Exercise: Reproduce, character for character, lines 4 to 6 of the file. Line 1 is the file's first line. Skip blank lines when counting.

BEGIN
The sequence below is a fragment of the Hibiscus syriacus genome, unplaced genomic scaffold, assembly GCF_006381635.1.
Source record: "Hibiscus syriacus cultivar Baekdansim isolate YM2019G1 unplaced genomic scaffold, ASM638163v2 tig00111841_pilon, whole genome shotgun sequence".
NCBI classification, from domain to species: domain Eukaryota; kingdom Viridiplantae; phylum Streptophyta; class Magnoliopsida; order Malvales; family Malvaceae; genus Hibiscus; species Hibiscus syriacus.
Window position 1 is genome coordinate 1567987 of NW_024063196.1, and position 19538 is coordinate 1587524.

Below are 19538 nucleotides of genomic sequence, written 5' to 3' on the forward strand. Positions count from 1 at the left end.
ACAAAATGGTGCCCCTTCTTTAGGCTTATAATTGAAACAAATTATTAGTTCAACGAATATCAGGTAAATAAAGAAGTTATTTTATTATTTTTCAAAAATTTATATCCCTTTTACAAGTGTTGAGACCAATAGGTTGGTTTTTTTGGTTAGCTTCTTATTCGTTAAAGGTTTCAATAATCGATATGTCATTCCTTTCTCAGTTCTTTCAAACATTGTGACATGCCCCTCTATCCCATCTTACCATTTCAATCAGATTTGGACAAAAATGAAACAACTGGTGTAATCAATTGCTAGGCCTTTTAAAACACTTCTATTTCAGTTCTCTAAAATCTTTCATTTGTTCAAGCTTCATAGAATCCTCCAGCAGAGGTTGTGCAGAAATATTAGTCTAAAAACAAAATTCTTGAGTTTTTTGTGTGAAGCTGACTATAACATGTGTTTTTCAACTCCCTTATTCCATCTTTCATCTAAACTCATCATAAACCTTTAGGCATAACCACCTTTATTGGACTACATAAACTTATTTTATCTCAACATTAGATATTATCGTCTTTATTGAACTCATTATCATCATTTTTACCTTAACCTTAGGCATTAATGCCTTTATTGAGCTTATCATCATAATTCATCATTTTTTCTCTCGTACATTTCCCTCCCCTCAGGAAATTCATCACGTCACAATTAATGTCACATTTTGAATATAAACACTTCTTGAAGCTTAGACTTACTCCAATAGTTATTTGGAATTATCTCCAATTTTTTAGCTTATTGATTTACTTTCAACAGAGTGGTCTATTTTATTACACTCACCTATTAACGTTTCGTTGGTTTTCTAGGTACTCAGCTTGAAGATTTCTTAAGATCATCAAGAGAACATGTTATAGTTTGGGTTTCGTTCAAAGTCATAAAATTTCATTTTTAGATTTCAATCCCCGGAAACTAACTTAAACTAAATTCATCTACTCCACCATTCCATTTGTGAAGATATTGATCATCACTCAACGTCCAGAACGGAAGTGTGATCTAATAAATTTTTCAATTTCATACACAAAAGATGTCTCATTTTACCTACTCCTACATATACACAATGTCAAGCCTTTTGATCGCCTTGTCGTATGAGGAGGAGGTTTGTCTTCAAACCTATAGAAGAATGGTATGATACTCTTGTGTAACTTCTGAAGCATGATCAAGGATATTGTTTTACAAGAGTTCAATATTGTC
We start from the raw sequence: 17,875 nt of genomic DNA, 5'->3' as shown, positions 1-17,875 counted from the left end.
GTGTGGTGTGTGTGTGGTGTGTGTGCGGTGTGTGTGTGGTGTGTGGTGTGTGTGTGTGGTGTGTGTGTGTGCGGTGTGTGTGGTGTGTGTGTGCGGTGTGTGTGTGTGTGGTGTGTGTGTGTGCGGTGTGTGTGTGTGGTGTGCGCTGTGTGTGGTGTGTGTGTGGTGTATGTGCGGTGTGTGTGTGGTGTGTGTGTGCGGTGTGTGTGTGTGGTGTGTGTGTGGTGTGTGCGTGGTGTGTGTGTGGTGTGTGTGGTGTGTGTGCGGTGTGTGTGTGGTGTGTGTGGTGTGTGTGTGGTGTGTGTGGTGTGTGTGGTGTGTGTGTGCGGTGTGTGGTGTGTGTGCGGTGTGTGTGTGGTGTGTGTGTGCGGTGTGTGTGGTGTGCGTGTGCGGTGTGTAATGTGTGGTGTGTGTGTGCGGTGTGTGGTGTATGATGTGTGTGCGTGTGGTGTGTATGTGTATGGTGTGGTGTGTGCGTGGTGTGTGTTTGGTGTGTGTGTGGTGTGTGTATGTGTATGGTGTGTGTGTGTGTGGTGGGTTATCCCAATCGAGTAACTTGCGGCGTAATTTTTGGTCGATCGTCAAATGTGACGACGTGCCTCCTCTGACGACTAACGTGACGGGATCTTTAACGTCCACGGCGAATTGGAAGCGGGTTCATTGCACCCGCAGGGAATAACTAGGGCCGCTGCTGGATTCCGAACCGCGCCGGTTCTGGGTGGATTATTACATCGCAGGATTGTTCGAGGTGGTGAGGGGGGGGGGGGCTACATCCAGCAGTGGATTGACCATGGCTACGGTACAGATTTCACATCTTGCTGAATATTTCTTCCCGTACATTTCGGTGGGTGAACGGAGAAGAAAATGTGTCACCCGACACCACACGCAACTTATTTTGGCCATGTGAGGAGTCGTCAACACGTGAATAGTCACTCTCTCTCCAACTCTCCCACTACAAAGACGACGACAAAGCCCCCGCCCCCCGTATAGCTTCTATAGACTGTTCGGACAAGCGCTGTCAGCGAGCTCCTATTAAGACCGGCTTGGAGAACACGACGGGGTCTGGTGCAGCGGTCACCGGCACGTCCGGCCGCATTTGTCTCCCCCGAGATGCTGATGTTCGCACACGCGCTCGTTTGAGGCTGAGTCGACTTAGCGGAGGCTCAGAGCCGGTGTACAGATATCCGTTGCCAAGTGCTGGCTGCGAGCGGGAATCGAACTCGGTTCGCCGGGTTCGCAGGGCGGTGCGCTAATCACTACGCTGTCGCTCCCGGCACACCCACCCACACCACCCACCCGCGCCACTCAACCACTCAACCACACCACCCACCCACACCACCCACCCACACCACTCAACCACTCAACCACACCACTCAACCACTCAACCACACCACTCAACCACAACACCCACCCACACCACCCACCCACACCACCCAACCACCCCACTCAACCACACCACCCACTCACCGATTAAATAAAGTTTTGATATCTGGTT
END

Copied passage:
Window position 1 is genome coordinate 1567987 of NW_024063196.1, and position 19538 is coordinate 1587524.

Below are 19538 nucleotides of genomic sequence, written 5' to 3' on the forward strand. Positions count from 1 at the left end.
ACAAAATGGTGCCCCTTCTTTAGGCTTATAATTGAAACAAATTATTAGTTCAACGAATATCAGGTAAATAAAGAAGTTATTTTATTATTTTTCAAAAATTTATATCCCTTTTACAAGTGTTGAGACCAATAGGTTGGTTTTTTTGGTTAGCTTCTTATTCGTTAAAGGTTTCAATAATCGATATGTCATTCCTTTCTCAGTTCTTTCAAACATTGTGACATGCCCCTCTATCCCATCTTACCATTTCAATCAGATTTGGACAAAAATGAAACAACTGGTGTAATCAATTGCTAGGCCTTTTAAAACACTTCTATTTCAGTTCTCTAAAATCTTTCATTTGTTCAAGCTTCATAGAATCCTCCAGCAGAGGTTGTGCAGAAATATTAGTCTAAAAACAAAATTCTTGAGTTTTTTGTGTGAAGCTGACTATAACATGTGTTTTTCAACTCCCTTATTCCATCTTTCATCTAAACTCATCATAAACCTTTAGGCATAACCACCTTTATTGGACTACATAAACTTATTTTATCTCAACATTAGATATTATCGTCTTTATTGAACTCATTATCATCATTTTTACCTTAACCTTAGGCATTAATGCCTTTATTGAGCTTATCATCATAATTCATCATTTTTTCTCTCGTACATTTCCCTCCCCTCAGGAAATTCATCACGTCACAATTAATGTCACATTTTGAATATAAACACTTCTTGAAGCTTAGACTTACTCCAATAGTTATTTGGAATTATCTCCAATTTTTTAGCTTATTGATTTACTTTCAACAGAGTGGTCTATTTTATTACACTCACCTATTAACGTTTCGTTGGTTTTCTAGGTACTCAGCTTGAAGATTTCTTAAGATCATCAAGAGAACATGTTATAGTTTGGGTTTCGTTCAAAGTCATAAAATTTCATTTTTAGATTTCAATCCCCGGAAACTAACTTAAACTAAATTCATCTACTCCACCATTCCATTTGTGAAGATATTGATCATCACTCAACGTCCAGAACGGAAGTGTGATCTAATAAATTTTTCAATTTCATACACAAAAGATGTCTCATTTTACCTACTCCTACATATACACAATGTCAAGCCTTTTGATCGCCTTGTCGTATGAGGAGGAGGTTTGTCTTCAAACCTATAGAAGAATGGTATGATACTCTTGTGTAACTTCTGAAGCATGATCAAGGATATTGTTTTACAAGAGTTCAATATTGTC